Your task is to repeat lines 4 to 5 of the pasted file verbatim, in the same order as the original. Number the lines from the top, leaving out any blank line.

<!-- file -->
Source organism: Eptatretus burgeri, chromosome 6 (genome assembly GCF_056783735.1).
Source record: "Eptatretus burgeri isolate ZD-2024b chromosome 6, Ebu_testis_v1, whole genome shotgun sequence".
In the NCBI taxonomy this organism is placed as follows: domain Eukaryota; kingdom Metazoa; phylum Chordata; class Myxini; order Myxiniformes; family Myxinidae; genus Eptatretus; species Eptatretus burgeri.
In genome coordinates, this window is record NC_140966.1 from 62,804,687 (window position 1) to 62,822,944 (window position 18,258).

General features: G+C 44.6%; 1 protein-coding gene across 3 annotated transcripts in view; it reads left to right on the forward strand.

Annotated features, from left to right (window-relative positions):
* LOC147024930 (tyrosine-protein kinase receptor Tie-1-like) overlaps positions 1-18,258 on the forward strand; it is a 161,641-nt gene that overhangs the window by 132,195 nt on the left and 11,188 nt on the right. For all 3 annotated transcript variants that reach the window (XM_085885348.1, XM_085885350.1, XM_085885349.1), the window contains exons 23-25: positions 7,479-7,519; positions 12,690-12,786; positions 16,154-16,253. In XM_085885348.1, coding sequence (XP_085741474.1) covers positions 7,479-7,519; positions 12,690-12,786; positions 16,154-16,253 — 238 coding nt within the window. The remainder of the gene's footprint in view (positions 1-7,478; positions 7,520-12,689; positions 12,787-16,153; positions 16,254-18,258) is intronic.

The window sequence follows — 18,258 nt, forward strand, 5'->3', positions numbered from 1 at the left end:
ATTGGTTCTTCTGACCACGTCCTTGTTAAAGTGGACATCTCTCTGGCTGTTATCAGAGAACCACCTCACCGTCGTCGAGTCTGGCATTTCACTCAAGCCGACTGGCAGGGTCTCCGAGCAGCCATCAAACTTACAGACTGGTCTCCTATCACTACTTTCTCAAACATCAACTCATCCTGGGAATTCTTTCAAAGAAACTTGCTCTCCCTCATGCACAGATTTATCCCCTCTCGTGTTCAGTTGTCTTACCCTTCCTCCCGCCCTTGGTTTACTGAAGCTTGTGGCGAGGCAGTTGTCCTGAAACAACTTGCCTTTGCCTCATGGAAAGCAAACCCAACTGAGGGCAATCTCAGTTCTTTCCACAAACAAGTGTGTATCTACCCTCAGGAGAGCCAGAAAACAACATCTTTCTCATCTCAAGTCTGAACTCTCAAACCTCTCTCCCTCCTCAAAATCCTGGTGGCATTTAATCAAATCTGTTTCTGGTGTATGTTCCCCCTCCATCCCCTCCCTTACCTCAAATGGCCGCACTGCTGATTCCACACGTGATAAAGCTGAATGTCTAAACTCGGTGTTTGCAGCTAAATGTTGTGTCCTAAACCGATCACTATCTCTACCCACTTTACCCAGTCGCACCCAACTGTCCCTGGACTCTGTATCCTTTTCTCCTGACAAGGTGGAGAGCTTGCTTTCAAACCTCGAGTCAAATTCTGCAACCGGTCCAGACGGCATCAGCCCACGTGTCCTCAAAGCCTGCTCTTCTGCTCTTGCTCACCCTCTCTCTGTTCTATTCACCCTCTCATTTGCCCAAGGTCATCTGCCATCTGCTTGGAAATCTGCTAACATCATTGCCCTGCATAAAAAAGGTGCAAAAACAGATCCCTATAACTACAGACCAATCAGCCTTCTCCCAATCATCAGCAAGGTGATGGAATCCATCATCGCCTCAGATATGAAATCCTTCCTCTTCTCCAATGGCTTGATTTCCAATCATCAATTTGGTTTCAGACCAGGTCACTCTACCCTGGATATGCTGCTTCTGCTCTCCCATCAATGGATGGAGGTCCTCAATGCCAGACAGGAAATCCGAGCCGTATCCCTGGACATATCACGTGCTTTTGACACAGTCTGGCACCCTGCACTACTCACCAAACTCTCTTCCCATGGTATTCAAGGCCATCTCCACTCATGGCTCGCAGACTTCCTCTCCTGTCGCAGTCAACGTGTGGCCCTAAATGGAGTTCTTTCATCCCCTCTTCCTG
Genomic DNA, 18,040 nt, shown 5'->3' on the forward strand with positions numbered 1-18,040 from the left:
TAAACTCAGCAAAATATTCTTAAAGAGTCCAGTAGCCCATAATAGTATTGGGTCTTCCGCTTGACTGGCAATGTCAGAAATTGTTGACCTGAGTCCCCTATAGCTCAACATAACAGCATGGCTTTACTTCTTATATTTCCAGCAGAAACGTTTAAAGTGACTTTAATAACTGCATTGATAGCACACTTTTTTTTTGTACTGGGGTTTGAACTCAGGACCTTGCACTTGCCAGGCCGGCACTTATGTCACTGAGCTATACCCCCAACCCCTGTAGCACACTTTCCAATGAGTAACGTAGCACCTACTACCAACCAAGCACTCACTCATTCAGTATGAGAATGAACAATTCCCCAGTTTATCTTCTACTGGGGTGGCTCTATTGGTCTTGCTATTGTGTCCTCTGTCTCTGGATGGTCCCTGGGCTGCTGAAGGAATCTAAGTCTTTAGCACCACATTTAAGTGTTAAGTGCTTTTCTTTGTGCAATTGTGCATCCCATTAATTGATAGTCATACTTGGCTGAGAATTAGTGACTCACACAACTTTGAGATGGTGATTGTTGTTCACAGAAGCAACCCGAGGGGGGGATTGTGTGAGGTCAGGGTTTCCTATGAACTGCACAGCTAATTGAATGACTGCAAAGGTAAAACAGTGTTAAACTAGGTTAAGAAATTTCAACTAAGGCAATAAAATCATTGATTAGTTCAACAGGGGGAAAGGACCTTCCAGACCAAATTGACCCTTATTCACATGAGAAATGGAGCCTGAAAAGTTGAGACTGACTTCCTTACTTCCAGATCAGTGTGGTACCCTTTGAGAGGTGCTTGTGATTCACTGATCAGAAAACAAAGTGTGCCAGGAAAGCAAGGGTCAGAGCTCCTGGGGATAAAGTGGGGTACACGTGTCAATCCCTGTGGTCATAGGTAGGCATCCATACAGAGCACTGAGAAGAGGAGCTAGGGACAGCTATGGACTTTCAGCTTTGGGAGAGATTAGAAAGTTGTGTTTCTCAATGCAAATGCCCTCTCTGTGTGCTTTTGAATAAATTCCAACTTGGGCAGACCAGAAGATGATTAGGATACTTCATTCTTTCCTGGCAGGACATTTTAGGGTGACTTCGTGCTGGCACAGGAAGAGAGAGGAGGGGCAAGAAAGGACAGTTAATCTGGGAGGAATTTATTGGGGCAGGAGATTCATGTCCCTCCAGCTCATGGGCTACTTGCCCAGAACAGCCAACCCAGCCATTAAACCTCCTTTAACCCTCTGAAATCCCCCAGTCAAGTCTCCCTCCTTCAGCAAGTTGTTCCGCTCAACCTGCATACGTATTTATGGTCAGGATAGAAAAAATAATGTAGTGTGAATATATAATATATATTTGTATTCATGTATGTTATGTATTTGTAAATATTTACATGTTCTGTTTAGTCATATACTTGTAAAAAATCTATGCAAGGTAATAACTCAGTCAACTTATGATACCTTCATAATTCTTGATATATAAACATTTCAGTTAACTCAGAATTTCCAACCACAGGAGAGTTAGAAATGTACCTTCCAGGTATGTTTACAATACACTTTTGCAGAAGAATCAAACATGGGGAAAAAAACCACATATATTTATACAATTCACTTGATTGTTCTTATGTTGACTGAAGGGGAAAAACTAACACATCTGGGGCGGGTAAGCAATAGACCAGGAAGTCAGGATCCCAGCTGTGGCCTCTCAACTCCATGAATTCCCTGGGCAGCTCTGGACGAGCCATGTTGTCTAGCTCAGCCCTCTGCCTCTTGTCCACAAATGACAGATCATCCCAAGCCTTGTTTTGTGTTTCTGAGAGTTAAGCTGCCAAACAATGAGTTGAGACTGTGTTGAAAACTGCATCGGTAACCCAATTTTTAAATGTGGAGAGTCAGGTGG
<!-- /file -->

In genome coordinates, this window is record NC_140966.1 from 62,804,687 (window position 1) to 62,822,944 (window position 18,258).

General features: G+C 44.6%; 1 protein-coding gene across 3 annotated transcripts in view; it reads left to right on the forward strand.